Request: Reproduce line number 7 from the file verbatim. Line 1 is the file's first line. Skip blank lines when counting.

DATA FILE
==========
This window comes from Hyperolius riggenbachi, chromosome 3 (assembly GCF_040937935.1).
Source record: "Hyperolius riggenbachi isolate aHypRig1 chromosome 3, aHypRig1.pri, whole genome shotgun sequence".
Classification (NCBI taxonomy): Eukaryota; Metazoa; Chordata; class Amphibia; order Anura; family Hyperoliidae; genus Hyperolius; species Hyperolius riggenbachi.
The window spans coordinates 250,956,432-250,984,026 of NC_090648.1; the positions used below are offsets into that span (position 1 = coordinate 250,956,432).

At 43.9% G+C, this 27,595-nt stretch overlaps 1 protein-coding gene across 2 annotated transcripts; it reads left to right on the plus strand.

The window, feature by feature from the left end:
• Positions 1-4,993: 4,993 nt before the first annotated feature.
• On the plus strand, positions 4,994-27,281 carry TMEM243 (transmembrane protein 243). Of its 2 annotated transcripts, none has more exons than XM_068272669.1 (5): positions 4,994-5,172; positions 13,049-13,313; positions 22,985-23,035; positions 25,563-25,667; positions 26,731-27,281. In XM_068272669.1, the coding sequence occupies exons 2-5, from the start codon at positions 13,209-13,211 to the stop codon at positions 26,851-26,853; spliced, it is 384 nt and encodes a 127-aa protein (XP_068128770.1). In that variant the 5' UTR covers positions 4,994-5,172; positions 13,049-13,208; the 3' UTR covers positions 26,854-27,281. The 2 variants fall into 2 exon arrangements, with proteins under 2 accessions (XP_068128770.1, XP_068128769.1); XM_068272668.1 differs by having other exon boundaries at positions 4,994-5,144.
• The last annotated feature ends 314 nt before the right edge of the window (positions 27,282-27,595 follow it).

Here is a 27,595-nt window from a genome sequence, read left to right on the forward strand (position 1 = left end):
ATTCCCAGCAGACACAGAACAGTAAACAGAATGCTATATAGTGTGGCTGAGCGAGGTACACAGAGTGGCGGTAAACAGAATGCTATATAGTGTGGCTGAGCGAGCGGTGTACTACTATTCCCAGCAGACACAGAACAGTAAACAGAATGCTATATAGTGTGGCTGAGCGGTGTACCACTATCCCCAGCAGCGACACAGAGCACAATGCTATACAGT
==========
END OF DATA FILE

• Positions 1-4,993: 4,993 nt before the first annotated feature.